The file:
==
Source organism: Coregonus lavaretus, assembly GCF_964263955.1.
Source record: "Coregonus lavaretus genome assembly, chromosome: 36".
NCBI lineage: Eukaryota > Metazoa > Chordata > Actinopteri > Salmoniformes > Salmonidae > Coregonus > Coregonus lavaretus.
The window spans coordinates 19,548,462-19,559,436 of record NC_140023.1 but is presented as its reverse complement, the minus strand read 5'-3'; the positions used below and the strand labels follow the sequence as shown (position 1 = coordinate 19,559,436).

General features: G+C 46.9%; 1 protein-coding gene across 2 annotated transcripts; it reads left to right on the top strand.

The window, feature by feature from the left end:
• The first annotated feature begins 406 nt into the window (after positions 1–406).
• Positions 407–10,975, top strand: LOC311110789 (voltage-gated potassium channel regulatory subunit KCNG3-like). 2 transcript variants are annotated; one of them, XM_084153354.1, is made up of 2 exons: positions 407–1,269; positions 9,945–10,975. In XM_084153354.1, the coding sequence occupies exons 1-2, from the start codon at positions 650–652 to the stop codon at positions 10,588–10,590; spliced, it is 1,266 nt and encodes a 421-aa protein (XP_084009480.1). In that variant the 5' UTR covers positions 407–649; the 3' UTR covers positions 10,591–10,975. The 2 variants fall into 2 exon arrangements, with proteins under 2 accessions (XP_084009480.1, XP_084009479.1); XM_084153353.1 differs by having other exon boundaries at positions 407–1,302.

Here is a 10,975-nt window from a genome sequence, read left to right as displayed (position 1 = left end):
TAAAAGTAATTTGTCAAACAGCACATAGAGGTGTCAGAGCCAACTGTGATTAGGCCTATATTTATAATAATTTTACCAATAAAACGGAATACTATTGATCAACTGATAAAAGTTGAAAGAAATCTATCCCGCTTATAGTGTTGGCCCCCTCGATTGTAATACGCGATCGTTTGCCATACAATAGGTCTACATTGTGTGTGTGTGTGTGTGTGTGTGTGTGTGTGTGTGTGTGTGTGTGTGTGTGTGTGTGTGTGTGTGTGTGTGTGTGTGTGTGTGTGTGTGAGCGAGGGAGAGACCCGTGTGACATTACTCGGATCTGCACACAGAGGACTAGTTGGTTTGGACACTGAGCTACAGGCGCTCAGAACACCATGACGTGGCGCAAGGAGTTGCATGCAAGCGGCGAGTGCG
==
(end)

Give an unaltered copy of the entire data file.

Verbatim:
Source organism: Coregonus lavaretus, assembly GCF_964263955.1.
Source record: "Coregonus lavaretus genome assembly, chromosome: 36".
NCBI lineage: Eukaryota > Metazoa > Chordata > Actinopteri > Salmoniformes > Salmonidae > Coregonus > Coregonus lavaretus.
The window spans coordinates 19,548,462-19,559,436 of record NC_140023.1 but is presented as its reverse complement, the minus strand read 5'-3'; the positions used below and the strand labels follow the sequence as shown (position 1 = coordinate 19,559,436).

General features: G+C 46.9%; 1 protein-coding gene across 2 annotated transcripts; it reads left to right on the top strand.

The window, feature by feature from the left end:
• The first annotated feature begins 406 nt into the window (after positions 1–406).
• Positions 407–10,975, top strand: LOC311110789 (voltage-gated potassium channel regulatory subunit KCNG3-like). 2 transcript variants are annotated; one of them, XM_084153354.1, is made up of 2 exons: positions 407–1,269; positions 9,945–10,975. In XM_084153354.1, the coding sequence occupies exons 1-2, from the start codon at positions 650–652 to the stop codon at positions 10,588–10,590; spliced, it is 1,266 nt and encodes a 421-aa protein (XP_084009480.1). In that variant the 5' UTR covers positions 407–649; the 3' UTR covers positions 10,591–10,975. The 2 variants fall into 2 exon arrangements, with proteins under 2 accessions (XP_084009480.1, XP_084009479.1); XM_084153353.1 differs by having other exon boundaries at positions 407–1,302.

Here is a 10,975-nt window from a genome sequence, read left to right as displayed (position 1 = left end):
TAAAAGTAATTTGTCAAACAGCACATAGAGGTGTCAGAGCCAACTGTGATTAGGCCTATATTTATAATAATTTTACCAATAAAACGGAATACTATTGATCAACTGATAAAAGTTGAAAGAAATCTATCCCGCTTATAGTGTTGGCCCCCTCGATTGTAATACGCGATCGTTTGCCATACAATAGGTCTACATTGTGTGTGTGTGTGTGTGTGTGTGTGTGTGTGTGTGTGTGTGTGTGTGTGTGTGTGTGTGTGTGTGTGTGTGTGTGTGTGTGTGTGTGTGAGCGAGGGAGAGACCCGTGTGACATTACTCGGATCTGCACACAGAGGACTAGTTGGTTTGGACACTGAGCTACAGGCGCTCAGAACACCATGACGTGGCGCAAGGAGTTGCATGCAAGCGGCGAGTGCG